|REVIEWER:||Carmel J. Attard|
The Vultee Vengeance attracted little in the way of publicity during the war years but the ground troops quickly appreciated the worth of this dive bomber as RAF and Commonwealth pilots provided truly ‘close support’ bombing attacks at times only yards in front of the allied infantry.
The Vengeance Mk1 and MkII and MkIII in RAF service were all externally similar. Although the had only one machine gun in the rear cockpit local modifications eventually brought these up to the later standards. Similarly on the MkIIs and IIIs external bomb racks were added beneath the outboard wing panels.
The Northrop company built this dive bomber under licence as V-72 designated as Vengeance 1 and 1a, the latter being lend-lease machines. However the identification of the RAF variants 1, 1a and II was somewhat confused and generally for the modeler the Mk1 and 1a can be identified by the single gun armament in the rear cockpit while most Mk IIs and some referred to as Mk IIIs had twin machine guns for the rear gunner. All these aircraft carried two machine guns in the wing. Vultee -produced Vengeances were designated A-31 (Vengeance Mk1) with suffix added for the Mks II and III for the RAF.
To meet American requirements the aircraft was improved by fitting the R-2600-13 engine and adding an additional gun in each wing. This was known as the A-35B. The A-35A was similar to the A-31 but with the American equipment fitted. The A-35B was designated by the allies as Vengeance IV though few saw service with the RAF. Several were taken on charge by the USAF and used for target-towing and similar second-line duties. Eventually the Mk IV / A-35B was identified by the large air intake slightly offset to port which was added beneath the cowling. The extended exhaust pipes fitted on the production line were usually removed in service. Provision for six wing guns was also apparent.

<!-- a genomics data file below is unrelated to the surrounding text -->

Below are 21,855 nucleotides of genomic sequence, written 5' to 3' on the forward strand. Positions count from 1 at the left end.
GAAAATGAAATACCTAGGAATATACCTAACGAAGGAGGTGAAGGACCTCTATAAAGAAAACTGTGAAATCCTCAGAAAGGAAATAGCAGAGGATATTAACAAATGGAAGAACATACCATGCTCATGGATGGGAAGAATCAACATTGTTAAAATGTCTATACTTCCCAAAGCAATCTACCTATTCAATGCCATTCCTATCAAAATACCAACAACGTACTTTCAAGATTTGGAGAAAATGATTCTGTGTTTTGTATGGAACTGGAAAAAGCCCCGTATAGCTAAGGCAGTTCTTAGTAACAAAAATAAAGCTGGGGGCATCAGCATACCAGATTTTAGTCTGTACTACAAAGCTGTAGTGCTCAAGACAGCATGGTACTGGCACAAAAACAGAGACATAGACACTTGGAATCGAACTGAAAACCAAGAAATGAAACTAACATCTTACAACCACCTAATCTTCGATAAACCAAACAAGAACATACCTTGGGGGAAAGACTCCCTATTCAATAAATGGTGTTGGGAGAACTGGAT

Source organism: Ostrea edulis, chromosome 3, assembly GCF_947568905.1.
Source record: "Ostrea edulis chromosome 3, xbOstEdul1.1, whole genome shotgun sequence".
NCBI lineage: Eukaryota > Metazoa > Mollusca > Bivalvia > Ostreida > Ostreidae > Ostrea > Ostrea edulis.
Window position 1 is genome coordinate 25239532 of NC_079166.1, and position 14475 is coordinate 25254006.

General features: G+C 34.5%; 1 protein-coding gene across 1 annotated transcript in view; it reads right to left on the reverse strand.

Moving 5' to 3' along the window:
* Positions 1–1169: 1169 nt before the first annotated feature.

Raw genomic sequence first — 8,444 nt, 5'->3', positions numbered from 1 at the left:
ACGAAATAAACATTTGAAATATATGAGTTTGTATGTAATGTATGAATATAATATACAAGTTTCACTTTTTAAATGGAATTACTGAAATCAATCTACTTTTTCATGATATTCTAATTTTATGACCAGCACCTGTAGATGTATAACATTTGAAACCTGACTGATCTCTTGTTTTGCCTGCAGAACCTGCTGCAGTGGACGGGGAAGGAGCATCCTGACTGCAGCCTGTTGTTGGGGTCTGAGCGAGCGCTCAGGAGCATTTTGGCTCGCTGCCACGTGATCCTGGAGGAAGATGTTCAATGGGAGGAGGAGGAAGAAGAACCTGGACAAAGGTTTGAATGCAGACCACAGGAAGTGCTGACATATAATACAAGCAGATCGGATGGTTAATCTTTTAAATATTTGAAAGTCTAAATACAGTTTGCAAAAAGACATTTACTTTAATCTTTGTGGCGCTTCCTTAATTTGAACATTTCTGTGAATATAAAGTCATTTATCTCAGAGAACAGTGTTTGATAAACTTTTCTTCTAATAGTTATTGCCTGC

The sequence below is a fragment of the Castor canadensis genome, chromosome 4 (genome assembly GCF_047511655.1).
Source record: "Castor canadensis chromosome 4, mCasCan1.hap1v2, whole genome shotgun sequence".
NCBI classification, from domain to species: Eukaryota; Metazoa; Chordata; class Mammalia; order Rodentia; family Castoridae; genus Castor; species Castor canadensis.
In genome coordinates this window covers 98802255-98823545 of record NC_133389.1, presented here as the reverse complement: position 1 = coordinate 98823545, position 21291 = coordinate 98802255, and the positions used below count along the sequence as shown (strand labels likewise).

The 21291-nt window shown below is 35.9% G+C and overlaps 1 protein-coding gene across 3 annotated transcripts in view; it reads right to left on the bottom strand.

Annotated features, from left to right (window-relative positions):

Considering the Vengeance dive bomber had what has been described as ‘a somewhat indifferent career’, in the RAAF it was nevertheless delivered in large numbers and flown by five operational squadrons: No 12, 21, 23, 24 and 25, and was extensively used on operations in New Guinea area until its basic unsuitability was recognized. The fact the squadrons achieved as much success as they did provide the greatest possible tribute to their crews.
The RAAF received 342 Vengeances out of a total of 400 that were scheduled to be supplied under the terms of Lend-Lease. The first aircraft was received in May 1942 and deliveries were spread between then and early 1944. The 58 aircraft still to be delivered were cancelled. Following their withdrawal from front line service, the remaining Vengeances were used by several communications units and for target towing. The Australian flying career ended in early 1946, although it took another five years to dispose of all of them. 16 were transferred to the RAN in 1948-50 for ground and fire fighting training duties.